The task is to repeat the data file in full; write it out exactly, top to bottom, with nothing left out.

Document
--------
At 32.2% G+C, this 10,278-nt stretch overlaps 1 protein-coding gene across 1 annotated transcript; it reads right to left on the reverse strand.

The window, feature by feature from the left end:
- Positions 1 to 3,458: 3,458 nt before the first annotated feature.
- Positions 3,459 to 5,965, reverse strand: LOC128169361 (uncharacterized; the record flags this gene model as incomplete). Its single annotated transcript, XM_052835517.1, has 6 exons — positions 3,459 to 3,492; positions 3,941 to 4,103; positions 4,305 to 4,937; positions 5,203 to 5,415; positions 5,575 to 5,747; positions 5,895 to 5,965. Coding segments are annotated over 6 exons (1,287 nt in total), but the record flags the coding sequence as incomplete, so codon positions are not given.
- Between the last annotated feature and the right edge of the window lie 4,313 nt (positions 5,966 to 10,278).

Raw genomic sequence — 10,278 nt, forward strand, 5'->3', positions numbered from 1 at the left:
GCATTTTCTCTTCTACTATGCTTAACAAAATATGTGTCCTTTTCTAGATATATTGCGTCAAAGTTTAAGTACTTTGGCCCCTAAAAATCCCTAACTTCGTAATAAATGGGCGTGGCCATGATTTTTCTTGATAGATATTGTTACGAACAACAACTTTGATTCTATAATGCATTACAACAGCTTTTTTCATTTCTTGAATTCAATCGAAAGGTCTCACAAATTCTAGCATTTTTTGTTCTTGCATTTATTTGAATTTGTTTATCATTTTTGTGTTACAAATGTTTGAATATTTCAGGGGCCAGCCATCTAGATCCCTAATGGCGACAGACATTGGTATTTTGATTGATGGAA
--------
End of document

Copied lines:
At 32.2% G+C, this 10,278-nt stretch overlaps 1 protein-coding gene across 1 annotated transcript; it reads right to left on the reverse strand.

The window, feature by feature from the left end:
- Positions 1 to 3,458: 3,458 nt before the first annotated feature.
- Positions 3,459 to 5,965, reverse strand: LOC128169361 (uncharacterized; the record flags this gene model as incomplete). Its single annotated transcript, XM_052835517.1, has 6 exons — positions 3,459 to 3,492; positions 3,941 to 4,103; positions 4,305 to 4,937; positions 5,203 to 5,415; positions 5,575 to 5,747; positions 5,895 to 5,965. Coding segments are annotated over 6 exons (1,287 nt in total), but the record flags the coding sequence as incomplete, so codon positions are not given.
- Between the last annotated feature and the right edge of the window lie 4,313 nt (positions 5,966 to 10,278).

Raw genomic sequence — 10,278 nt, forward strand, 5'->3', positions numbered from 1 at the left:
GCATTTTCTCTTCTACTATGCTTAACAAAATATGTGTCCTTTTCTAGATATATTGCGTCAAAGTTTAAGTACTTTGGCCCCTAAAAATCCCTAACTTCGTAATAAATGGGCGTGGCCATGATTTTTCTTGATAGATATTGTTACGAACAACAACTTTGATTCTATAATGCATTACAACAGCTTTTTTCATTTCTTGAATTCAATCGAAAGGTCTCACAAATTCTAGCATTTTTTGTTCTTGCATTTATTTGAATTTGTTTATCATTTTTGTGTTACAAATGTTTGAATATTTCAGGGGCCAGCCATCTAGATCCCTAATGGCGACAGACATTGGTATTTTGATTGATGGAA